For more than 20 years, Sultan Khan has defied the authorities – whether Communist or Taliban – to supply books to the people of Kabul. He has been arrested, interrogated, and imprisoned, and has watched illiterate Taliban soldiers burn piles of his books in the street.
Yet he had persisted in his passion for books, shedding light in one of the world’s darkest places. This is the intimate portrait of a man of principle and of his family – two wives, five children, and many relatives sharing a small four-room house in this war ravaged city.
8. The Gulf War Did Not Take Place
Author: by Jean Baudrillard
Published at: Power Publications, Sydney (August 17, 2012)
Comprised of three essays written by Baudrillard in the lead-up to, during, and after the military clash in the Gulf in 1992, this book is a penetrating and provocative analysis of the unfolding drama using the author’s well-known concepts of simulation and the hyperreal.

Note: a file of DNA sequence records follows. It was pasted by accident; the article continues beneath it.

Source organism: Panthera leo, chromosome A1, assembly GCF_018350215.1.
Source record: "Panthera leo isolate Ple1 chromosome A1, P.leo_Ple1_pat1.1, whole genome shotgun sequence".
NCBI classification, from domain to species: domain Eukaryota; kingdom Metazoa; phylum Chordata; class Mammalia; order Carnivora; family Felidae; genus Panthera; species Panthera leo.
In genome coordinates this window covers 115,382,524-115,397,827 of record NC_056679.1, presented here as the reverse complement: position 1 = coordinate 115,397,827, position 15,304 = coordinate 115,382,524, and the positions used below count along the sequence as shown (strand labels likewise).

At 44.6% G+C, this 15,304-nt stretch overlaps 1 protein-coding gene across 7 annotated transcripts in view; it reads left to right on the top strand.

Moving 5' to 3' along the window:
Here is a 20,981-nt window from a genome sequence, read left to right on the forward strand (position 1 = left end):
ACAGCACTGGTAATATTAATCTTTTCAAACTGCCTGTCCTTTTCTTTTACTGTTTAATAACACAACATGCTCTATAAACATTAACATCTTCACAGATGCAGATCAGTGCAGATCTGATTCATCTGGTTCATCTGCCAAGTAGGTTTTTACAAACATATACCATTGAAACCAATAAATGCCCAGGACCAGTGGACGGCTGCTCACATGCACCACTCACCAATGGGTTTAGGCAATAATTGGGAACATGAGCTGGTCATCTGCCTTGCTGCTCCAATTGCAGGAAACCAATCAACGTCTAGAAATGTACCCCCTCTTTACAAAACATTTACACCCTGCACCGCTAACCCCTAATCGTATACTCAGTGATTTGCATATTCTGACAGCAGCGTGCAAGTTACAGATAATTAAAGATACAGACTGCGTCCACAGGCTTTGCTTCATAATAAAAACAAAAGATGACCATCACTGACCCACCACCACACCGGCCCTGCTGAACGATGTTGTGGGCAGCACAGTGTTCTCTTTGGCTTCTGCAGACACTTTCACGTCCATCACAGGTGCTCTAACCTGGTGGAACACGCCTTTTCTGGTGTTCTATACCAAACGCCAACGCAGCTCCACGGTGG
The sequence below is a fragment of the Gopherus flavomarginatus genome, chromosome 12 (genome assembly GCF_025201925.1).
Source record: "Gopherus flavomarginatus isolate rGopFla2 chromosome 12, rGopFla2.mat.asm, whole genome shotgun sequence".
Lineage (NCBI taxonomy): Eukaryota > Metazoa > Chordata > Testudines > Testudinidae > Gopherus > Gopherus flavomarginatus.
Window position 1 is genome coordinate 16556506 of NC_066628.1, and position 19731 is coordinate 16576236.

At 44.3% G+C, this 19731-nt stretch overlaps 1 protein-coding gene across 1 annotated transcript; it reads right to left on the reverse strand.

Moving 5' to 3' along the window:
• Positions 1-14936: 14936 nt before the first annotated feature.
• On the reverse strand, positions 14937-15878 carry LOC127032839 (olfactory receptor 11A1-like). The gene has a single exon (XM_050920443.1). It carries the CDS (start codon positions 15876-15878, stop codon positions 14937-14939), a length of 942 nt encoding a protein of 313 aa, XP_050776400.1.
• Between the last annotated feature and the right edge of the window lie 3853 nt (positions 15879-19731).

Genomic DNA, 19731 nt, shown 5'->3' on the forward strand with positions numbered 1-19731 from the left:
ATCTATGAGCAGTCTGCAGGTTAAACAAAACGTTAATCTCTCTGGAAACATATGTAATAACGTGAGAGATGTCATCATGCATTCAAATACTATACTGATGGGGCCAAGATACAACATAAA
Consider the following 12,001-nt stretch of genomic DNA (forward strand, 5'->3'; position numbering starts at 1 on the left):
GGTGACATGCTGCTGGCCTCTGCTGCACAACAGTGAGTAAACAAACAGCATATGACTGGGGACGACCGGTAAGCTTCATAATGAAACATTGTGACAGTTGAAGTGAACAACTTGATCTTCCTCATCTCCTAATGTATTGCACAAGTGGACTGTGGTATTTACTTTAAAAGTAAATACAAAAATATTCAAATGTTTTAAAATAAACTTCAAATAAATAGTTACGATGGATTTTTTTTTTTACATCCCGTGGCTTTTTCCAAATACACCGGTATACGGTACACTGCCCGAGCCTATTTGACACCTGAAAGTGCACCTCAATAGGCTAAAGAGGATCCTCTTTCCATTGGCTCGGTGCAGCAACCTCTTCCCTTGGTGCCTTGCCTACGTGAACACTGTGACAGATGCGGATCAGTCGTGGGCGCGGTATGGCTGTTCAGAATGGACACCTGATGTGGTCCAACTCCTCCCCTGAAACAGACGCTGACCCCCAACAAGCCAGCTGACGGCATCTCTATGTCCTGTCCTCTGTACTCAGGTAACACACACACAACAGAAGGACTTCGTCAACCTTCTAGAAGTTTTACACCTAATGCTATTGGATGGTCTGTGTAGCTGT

Paul Patton’s introduction surveying the debate aroused by the conflict argues that Baudrillard, more than any other critic of the events, correctly identified the political stakes involved in the gestation of the New World Order.
9. The First Infantry Division and the U.S. Army Transformed: Road to Victory in Desert Storm, 1970-1991 (American Military Experience)
Author: by Gregory Fontenot
Published at: University of Missouri; First edition (May 31, 2017)
This fast-paced and compelling read closes a significant gap in the historiography of the late Cold War U.S. Army and is crucial for understanding the current situation in the Middle East. From the author’s introduction: My purpose is a narrative history of the 1st Infantry Division from 1970 through the Operation Desert Storm celebration held 4th of July 1991.